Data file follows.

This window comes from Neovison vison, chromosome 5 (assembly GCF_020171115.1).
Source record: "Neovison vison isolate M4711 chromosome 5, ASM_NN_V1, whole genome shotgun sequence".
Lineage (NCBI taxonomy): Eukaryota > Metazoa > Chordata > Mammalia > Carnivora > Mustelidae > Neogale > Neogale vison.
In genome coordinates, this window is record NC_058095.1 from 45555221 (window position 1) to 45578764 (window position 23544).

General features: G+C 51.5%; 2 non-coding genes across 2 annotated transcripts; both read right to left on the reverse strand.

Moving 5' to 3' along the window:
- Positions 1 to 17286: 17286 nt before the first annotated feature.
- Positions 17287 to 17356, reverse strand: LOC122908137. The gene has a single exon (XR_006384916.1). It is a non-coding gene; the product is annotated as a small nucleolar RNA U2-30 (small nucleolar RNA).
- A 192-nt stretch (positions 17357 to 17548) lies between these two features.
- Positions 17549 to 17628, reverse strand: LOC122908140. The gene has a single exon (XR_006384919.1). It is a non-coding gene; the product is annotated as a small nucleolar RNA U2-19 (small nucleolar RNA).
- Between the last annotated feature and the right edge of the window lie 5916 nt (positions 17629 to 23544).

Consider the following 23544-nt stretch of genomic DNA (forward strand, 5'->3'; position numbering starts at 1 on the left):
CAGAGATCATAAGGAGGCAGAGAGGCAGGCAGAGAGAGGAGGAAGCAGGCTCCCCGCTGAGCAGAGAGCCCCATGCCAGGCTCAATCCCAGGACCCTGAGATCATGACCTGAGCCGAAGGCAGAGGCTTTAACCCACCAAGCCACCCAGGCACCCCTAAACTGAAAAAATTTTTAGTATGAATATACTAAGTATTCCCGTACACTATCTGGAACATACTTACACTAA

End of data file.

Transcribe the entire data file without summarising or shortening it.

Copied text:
This window comes from Neovison vison, chromosome 5 (assembly GCF_020171115.1).
Source record: "Neovison vison isolate M4711 chromosome 5, ASM_NN_V1, whole genome shotgun sequence".
Lineage (NCBI taxonomy): Eukaryota > Metazoa > Chordata > Mammalia > Carnivora > Mustelidae > Neogale > Neogale vison.
In genome coordinates, this window is record NC_058095.1 from 45555221 (window position 1) to 45578764 (window position 23544).

General features: G+C 51.5%; 2 non-coding genes across 2 annotated transcripts; both read right to left on the reverse strand.

Moving 5' to 3' along the window:
- Positions 1 to 17286: 17286 nt before the first annotated feature.
- Positions 17287 to 17356, reverse strand: LOC122908137. The gene has a single exon (XR_006384916.1). It is a non-coding gene; the product is annotated as a small nucleolar RNA U2-30 (small nucleolar RNA).
- A 192-nt stretch (positions 17357 to 17548) lies between these two features.
- Positions 17549 to 17628, reverse strand: LOC122908140. The gene has a single exon (XR_006384919.1). It is a non-coding gene; the product is annotated as a small nucleolar RNA U2-19 (small nucleolar RNA).
- Between the last annotated feature and the right edge of the window lie 5916 nt (positions 17629 to 23544).

Consider the following 23544-nt stretch of genomic DNA (forward strand, 5'->3'; position numbering starts at 1 on the left):
CAGAGATCATAAGGAGGCAGAGAGGCAGGCAGAGAGAGGAGGAAGCAGGCTCCCCGCTGAGCAGAGAGCCCCATGCCAGGCTCAATCCCAGGACCCTGAGATCATGACCTGAGCCGAAGGCAGAGGCTTTAACCCACCAAGCCACCCAGGCACCCCTAAACTGAAAAAATTTTTAGTATGAATATACTAAGTATTCCCGTACACTATCTGGAACATACTTACACTAA